“How is Tinkerbell doing?” This one question—asked of a customer when a Rottler Pest Solutions employee called to schedule service—made the customer’s day. The pest control company was asking about the wellbeing of the customer’s 50-pound Rottweiler—but it also showcases the type of customer experience the company strives to provide.
The family-owned, soon-to-be third generation business has 220 employees, of which 130 are field technicians. The company’s definition of an excellent customer experience is simple, says Ashley Heavrin, director of customer experience. “They call us because they have a problem, and we are the experts who can solve that problem,” she says. “When we are at their home that day or the next, and we take care of the problem, they are happy with their experience.”
But there is more to a great experience than just eliminating pests, admits Heavrin. Making sure they deliver the value they promise—fast response, pleasant interactions with employees and a consistent experience with all contacts at the company—are important, she adds. “We are big on metrics and measure all aspects of our customer interactions,” she says. The data is displayed in scorecards that are reviewed by the executive team and shared with mid-level managers in all weekly meetings.
Managers take the information back to their techs in their meetings. “We celebrate our accolades and evaluate our negative feedback to discover how we could have made the customer’s experience better,” says Heavrin. Some of the key metrics for Rottler are:
- Time to answer phone calls—the goal is within 30 seconds
- Time to service after initial call—the goal is within 24 hours
- Number of callbacks
- Customer reviews
When customer reviews are included in metrics, don’t just stop at reporting the number of positive versus negative reviews, recommends Heavrin. “I take about 45 minutes each day to read every customer review because sometimes a positive review also mentions something that would have further improved the experience,” she says.
Throughout 2020, customers were not meeting technicians in person when they arrived onsite, so Heavrin noticed a trend within positive comments that indicated a desire to see what the tech found. “Based on these trends, we are starting to have techs take photos and share them with customers,” she says. The company is also making some database changes to support storage of the photos for a period of time so techs can review them at subsequent visits.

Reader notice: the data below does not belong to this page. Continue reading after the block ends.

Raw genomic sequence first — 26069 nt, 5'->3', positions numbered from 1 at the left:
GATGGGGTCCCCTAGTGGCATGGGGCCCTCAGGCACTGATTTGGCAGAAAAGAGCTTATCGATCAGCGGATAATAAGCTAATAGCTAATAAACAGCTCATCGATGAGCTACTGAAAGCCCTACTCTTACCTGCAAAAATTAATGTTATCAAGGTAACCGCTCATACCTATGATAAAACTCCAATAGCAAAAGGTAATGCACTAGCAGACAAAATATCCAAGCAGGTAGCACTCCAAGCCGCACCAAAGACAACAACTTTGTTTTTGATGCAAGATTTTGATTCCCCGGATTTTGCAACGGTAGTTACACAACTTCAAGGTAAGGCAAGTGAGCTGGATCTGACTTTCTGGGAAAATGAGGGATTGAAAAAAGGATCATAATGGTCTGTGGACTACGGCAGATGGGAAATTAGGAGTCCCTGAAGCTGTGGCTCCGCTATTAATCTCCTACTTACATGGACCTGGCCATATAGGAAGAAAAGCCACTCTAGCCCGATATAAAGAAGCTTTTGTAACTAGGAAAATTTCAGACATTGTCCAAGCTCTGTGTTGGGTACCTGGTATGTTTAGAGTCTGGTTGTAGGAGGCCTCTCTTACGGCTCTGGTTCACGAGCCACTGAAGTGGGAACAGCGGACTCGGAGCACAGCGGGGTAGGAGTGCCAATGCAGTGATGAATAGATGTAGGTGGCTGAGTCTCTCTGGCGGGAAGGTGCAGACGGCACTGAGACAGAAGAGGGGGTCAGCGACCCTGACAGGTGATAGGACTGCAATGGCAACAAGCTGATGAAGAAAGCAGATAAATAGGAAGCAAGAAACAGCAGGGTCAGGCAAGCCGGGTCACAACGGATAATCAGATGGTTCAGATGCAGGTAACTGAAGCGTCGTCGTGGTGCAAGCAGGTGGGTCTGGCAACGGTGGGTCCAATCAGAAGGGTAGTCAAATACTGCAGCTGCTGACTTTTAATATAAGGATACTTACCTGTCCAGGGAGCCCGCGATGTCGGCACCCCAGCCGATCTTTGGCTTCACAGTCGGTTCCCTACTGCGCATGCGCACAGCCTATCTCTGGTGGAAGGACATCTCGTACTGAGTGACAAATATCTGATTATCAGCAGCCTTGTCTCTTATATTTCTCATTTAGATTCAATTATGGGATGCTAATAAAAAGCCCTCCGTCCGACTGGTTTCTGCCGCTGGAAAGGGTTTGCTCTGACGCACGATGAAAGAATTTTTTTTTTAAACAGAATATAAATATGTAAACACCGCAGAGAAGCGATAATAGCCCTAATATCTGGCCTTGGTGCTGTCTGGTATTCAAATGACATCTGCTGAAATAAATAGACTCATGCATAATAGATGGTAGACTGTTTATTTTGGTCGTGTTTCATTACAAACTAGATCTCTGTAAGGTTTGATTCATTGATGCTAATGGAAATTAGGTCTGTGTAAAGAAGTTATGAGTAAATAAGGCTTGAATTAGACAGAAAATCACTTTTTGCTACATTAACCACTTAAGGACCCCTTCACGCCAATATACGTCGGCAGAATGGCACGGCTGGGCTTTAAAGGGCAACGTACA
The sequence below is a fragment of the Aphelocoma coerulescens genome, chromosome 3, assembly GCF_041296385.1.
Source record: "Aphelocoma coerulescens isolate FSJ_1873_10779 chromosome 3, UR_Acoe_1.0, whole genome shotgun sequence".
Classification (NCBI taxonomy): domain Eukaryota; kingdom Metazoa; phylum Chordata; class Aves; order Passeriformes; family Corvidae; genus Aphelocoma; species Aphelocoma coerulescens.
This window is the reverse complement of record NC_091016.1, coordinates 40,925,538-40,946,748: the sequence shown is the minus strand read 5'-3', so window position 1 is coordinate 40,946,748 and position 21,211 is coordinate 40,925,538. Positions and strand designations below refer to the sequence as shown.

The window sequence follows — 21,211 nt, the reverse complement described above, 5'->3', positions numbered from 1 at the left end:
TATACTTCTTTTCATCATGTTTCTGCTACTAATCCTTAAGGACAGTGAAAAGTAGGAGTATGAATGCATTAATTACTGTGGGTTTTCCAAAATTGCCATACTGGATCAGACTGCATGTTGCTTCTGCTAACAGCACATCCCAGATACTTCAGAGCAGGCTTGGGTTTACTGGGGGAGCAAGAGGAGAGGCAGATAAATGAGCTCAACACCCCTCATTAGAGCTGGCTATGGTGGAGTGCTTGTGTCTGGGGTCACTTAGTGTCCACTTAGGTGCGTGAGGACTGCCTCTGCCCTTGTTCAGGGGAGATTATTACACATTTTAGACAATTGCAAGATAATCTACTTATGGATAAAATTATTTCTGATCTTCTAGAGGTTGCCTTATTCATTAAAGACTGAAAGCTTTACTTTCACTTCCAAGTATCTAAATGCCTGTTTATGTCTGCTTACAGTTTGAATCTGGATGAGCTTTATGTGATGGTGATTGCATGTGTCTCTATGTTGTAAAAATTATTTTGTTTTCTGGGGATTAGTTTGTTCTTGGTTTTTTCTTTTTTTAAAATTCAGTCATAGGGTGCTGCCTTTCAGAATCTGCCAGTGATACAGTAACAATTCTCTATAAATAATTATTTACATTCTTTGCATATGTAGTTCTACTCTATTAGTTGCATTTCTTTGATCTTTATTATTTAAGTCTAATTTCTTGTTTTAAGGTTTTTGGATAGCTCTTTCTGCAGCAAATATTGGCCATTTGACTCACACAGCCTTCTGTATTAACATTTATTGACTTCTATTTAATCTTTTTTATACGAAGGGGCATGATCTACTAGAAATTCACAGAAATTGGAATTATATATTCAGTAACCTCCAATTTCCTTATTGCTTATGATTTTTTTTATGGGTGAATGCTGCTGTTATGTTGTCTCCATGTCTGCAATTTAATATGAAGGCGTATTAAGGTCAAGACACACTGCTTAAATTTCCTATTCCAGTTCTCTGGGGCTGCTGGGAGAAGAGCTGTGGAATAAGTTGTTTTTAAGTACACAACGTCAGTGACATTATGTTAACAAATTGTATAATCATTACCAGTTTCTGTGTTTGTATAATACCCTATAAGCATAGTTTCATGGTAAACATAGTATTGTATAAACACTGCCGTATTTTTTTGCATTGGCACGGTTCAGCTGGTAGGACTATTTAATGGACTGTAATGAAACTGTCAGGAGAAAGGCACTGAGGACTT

Just sharing photos with customers is already having a positive effect, says Heavrin. A recent review from a customer with a wasp problem: “Chad made the whole experience worth it even when I’m all the way in Minnesota and my wife was at work. He sniffed out the issue we were having with the wasp, identified where they were coming from and went to work. Sending pictures of confirmation and his communication was with the upmost respect. I recommend this company to anyone having any insect issue. Very professional and yet makes you feel comfortable that things will be ok.”
In addition to carefully reading customer reviews and tracking trends, become a customer, suggests Heavrin. “Go to your website and see how easily you can find information on services or scheduling,” she says. “Also, ask your employees for feedback because they know what customers are asking for and what they need in order to help customers.”
Heavrin has found that Rottler customers “love their techs.” Every effort is made to keep technicians with the same customers and to make sure that customers know the name and receive a photo of the tech before their arrival. “We also encourage our techs to go above and beyond when possible, which strengthens our relationship with the customer and improves their experience,” she says. Examples of excellent service include changing a light bulb when the tech notices a burned-out light in a basement they are inspecting or bringing a trash can up to the house. “We also ask techs to include notes in the customer file that help every Rottler employee personalize our interactions with the customers,” she adds. “That’s how we know one of our customers has a very large dog named Tinkerbell!”